He said that would require Russia to join Saudi in building spare production capacity to use when prices rise too much.
SAUDI, RUSSIA ALLIANCE “THICKER THAN OIL“
A long-term pact between Moscow and Riyadh would effectively co-opt Russia to the Saudi-led OPEC cartel while strengthening Russia’s hand in the Middle East where the United States has long been the dominant super-power.
News of the potential oil alliance came at a time when the two have been working to cement an economic relationship despite being at odds over the conflict in Syria, where they back opposing sides.
A meeting between the Saudi crown prince and Russian president Vladimir Putin on the sidelines of a G20 meeting in China in September 2016 was instrumental in bringing Russia on board to support OPEC, non-OPEC oil curbs.
Last October, Saudi King Salman became the first Saudi monarch to visit Russia, providing investment and political support for a Russian economy battered by Western sanctions.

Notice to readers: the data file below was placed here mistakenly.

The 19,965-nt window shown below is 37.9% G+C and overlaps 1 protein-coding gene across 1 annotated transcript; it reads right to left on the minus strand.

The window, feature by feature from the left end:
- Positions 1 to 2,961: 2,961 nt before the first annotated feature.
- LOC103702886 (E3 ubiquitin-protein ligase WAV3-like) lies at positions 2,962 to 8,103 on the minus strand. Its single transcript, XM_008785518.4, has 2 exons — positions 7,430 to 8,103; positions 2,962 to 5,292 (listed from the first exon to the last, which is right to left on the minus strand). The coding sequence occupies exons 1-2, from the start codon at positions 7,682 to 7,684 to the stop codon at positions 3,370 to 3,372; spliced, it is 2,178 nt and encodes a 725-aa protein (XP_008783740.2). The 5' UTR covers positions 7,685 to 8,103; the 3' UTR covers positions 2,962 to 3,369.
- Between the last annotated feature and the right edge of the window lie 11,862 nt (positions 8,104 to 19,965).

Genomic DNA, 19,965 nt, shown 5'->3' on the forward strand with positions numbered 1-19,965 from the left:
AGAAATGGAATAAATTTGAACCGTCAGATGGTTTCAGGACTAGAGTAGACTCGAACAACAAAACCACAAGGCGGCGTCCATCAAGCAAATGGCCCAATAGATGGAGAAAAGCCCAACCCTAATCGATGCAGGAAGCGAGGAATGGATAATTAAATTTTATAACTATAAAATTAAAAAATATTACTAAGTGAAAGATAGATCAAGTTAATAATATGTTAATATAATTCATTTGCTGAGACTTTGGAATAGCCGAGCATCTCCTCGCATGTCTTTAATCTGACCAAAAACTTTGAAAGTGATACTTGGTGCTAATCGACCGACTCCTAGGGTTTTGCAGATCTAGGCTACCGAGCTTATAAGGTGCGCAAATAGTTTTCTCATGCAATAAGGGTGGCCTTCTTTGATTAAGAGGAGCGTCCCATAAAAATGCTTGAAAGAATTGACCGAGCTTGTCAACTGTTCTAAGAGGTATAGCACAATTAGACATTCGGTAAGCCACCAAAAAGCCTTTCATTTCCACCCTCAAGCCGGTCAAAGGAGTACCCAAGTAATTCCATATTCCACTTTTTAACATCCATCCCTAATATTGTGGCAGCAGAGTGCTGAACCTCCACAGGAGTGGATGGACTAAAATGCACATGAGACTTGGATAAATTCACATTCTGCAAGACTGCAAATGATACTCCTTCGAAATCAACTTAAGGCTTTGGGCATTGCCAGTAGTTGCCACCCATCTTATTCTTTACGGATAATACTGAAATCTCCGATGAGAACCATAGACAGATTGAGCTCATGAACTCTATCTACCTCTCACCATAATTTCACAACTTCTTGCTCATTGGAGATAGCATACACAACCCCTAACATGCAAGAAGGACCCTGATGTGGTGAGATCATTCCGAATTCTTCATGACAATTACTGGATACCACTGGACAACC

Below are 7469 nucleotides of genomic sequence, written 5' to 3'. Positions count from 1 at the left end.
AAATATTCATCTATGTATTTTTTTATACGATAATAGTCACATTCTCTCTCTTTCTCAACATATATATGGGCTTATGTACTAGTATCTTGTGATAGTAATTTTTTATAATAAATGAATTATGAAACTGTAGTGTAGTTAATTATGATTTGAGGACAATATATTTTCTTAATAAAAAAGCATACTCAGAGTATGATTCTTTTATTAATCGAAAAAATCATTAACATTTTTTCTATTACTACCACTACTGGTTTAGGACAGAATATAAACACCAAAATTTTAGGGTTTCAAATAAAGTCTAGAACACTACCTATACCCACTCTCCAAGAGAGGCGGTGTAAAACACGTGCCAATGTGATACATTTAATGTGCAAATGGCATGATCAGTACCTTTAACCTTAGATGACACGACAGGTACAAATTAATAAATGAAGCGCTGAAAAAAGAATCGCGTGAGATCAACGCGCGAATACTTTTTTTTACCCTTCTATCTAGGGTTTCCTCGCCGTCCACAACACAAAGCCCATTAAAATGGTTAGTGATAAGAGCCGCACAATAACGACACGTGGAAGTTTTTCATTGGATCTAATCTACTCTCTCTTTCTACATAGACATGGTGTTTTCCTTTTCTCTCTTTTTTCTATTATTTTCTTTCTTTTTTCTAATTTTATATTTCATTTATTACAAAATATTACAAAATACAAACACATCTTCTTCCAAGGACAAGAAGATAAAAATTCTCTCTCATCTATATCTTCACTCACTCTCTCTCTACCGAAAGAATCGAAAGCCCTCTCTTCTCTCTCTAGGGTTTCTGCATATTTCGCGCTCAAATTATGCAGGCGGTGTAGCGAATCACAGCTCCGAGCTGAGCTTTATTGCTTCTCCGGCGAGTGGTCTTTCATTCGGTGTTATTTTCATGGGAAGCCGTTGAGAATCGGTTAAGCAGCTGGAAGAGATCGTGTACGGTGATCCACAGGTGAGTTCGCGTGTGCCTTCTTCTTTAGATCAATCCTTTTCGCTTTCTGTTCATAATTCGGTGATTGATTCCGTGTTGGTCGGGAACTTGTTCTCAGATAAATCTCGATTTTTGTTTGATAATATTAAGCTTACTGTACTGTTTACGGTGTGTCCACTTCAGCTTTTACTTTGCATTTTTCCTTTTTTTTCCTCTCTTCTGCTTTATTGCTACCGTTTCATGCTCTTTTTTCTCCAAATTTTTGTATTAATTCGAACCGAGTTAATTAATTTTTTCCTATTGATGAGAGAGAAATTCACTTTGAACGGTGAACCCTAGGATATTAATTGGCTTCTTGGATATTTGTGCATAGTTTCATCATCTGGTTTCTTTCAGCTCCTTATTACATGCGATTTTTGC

“It is a very important strategic development,” Helima Croft at RBC Capital Markets said of a potential 10 to 20 year Saudi-Russia oil collaboration.
“First, the Crown Prince is making the statement, not the oil minister, one more clear sign that he (like Putin) is the final word on his country’s oil policy.
“Second it is one more sign of the major reversal in Saudi-Russia relations. Saudi was a staunch cold war ally of the US Now this Russia-Saudi alliance appears to be thicker than oil and seems to be driven by the personal affinity between Putin and MBS,” said Croft.
ARAMCO IPO LATE 2018, EARLY 2019
The crown prince predicted that world oil demand would not peak until 2040, despite advances in renewable energy technologies and the electric vehicle.
In an attempt to end Saudi Arabia’s reliance on oil, he is leading a push to diversify the Saudi economy away from oil and gas by 2030.
Riyadh plans to raise funds through the flotation of a 5 percent stake in state Saudi oil company Aramco. Time is running out for an initial public offering this year but the crown prince said the IPO could still take place at the end of 2018 or in early 2019, depending on financial market conditions.